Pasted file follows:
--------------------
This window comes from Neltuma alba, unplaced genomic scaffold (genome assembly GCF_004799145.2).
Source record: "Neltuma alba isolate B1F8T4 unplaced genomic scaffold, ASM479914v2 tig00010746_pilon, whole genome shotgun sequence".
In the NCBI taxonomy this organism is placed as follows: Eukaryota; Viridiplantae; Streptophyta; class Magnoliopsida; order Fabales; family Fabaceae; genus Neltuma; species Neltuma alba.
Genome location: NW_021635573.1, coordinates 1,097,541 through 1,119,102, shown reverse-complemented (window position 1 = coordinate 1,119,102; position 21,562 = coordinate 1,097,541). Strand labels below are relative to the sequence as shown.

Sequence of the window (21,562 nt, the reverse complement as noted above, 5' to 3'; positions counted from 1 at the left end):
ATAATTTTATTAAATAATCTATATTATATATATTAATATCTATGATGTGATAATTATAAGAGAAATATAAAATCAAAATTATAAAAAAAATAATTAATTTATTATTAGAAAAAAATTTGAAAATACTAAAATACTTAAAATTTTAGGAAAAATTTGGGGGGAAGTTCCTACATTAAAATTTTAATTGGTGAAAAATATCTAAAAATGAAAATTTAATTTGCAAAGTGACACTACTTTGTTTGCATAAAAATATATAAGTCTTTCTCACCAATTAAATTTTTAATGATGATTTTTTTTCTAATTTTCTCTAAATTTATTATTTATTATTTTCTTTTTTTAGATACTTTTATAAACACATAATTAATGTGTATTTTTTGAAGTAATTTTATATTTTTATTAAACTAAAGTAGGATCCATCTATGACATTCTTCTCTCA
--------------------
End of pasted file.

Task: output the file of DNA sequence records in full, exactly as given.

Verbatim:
This window comes from Neltuma alba, unplaced genomic scaffold (genome assembly GCF_004799145.2).
Source record: "Neltuma alba isolate B1F8T4 unplaced genomic scaffold, ASM479914v2 tig00010746_pilon, whole genome shotgun sequence".
In the NCBI taxonomy this organism is placed as follows: Eukaryota; Viridiplantae; Streptophyta; class Magnoliopsida; order Fabales; family Fabaceae; genus Neltuma; species Neltuma alba.
Genome location: NW_021635573.1, coordinates 1,097,541 through 1,119,102, shown reverse-complemented (window position 1 = coordinate 1,119,102; position 21,562 = coordinate 1,097,541). Strand labels below are relative to the sequence as shown.

Sequence of the window (21,562 nt, the reverse complement as noted above, 5' to 3'; positions counted from 1 at the left end):
ATAATTTTATTAAATAATCTATATTATATATATTAATATCTATGATGTGATAATTATAAGAGAAATATAAAATCAAAATTATAAAAAAAATAATTAATTTATTATTAGAAAAAAATTTGAAAATACTAAAATACTTAAAATTTTAGGAAAAATTTGGGGGGAAGTTCCTACATTAAAATTTTAATTGGTGAAAAATATCTAAAAATGAAAATTTAATTTGCAAAGTGACACTACTTTGTTTGCATAAAAATATATAAGTCTTTCTCACCAATTAAATTTTTAATGATGATTTTTTTTCTAATTTTCTCTAAATTTATTATTTATTATTTTCTTTTTTTAGATACTTTTATAAACACATAATTAATGTGTATTTTTTGAAGTAATTTTATATTTTTATTAAACTAAAGTAGGATCCATCTATGACATTCTTCTCTCA